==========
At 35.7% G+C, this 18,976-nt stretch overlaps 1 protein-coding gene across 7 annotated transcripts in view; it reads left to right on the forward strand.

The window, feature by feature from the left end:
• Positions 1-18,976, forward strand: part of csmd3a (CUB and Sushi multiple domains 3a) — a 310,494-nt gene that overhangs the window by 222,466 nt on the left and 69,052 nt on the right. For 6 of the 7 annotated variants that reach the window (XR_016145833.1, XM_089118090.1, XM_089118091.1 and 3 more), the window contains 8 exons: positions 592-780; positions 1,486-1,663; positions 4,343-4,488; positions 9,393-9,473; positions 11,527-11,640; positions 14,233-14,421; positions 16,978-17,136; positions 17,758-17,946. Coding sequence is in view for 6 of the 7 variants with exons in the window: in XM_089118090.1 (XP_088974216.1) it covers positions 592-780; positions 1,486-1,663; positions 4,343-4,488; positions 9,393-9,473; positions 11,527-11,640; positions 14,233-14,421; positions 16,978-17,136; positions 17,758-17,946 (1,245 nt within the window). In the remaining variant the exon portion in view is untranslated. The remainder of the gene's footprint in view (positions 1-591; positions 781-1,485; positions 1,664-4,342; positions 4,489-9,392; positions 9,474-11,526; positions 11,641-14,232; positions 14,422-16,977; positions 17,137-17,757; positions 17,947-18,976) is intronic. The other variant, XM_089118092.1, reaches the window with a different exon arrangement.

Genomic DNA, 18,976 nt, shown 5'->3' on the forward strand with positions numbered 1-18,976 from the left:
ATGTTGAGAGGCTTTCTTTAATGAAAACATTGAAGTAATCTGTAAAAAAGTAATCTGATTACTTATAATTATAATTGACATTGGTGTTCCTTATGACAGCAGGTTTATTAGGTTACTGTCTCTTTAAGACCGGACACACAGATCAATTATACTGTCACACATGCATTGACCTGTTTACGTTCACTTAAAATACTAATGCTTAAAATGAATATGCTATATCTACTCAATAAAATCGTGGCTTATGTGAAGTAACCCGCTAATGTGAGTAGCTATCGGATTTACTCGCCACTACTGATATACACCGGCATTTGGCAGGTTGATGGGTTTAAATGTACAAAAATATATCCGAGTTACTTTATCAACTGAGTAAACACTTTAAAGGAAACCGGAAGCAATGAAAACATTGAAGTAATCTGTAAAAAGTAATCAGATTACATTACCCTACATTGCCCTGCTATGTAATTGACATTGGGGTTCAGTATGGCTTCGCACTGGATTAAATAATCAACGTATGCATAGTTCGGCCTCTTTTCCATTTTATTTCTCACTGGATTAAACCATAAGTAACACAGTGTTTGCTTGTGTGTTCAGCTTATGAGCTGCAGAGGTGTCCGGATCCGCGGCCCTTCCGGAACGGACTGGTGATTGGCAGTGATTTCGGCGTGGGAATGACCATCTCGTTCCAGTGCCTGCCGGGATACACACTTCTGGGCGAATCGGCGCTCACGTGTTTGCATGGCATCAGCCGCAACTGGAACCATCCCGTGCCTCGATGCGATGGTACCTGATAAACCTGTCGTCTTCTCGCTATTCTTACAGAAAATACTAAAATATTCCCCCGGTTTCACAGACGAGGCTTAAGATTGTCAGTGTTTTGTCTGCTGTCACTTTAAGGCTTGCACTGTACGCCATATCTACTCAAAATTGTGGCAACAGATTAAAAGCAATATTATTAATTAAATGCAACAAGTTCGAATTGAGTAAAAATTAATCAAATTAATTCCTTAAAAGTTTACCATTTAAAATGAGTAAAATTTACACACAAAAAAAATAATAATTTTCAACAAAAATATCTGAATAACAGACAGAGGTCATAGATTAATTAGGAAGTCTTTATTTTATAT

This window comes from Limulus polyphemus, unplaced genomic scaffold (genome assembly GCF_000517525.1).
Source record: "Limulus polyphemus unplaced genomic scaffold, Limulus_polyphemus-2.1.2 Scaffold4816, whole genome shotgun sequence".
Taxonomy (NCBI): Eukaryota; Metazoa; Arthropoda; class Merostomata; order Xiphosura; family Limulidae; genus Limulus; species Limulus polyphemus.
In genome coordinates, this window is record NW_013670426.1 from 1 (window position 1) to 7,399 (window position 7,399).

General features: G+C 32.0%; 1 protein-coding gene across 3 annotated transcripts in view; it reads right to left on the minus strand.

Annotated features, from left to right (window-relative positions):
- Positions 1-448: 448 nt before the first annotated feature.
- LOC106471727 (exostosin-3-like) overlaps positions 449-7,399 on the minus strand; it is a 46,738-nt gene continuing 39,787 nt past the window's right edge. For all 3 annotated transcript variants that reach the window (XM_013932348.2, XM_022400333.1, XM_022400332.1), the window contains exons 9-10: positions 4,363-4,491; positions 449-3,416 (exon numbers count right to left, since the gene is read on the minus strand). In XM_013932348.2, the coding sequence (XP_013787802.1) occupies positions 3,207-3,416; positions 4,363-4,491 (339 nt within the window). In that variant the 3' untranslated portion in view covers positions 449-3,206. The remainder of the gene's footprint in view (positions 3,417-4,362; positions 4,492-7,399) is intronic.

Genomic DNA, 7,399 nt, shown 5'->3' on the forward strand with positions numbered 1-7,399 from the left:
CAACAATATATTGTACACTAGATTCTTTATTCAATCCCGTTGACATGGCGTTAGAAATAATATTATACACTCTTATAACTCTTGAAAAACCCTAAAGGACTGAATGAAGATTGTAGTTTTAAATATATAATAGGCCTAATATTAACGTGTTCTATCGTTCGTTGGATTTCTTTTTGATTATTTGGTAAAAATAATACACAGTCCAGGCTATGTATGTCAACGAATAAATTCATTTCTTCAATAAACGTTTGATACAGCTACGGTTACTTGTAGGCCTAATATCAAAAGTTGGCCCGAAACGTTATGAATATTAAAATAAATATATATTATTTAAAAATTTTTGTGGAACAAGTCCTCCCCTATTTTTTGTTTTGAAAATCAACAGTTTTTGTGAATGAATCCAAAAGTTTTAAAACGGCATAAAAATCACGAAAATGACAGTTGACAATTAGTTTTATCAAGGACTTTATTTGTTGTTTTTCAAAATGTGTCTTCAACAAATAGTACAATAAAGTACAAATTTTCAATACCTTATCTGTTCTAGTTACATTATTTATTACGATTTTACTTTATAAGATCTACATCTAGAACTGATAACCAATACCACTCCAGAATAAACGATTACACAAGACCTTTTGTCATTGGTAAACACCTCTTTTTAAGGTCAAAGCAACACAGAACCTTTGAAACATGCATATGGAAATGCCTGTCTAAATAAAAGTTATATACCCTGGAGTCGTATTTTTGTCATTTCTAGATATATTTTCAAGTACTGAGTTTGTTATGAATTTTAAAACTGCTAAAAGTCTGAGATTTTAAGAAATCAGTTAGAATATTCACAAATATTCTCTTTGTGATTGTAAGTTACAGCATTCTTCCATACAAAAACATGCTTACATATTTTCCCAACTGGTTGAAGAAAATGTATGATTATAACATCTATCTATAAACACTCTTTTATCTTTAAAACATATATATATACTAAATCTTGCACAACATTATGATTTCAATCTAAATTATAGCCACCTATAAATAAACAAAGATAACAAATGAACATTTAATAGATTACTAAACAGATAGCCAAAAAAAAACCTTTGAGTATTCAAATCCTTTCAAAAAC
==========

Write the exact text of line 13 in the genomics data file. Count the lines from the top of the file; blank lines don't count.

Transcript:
- LOC106471727 (exostosin-3-like) overlaps positions 449-7,399 on the minus strand; it is a 46,738-nt gene continuing 39,787 nt past the window's right edge. For all 3 annotated transcript variants that reach the window (XM_013932348.2, XM_022400333.1, XM_022400332.1), the window contains exons 9-10: positions 4,363-4,491; positions 449-3,416 (exon numbers count right to left, since the gene is read on the minus strand). In XM_013932348.2, the coding sequence (XP_013787802.1) occupies positions 3,207-3,416; positions 4,363-4,491 (339 nt within the window). In that variant the 3' untranslated portion in view covers positions 449-3,206. The remainder of the gene's footprint in view (positions 3,417-4,362; positions 4,492-7,399) is intronic.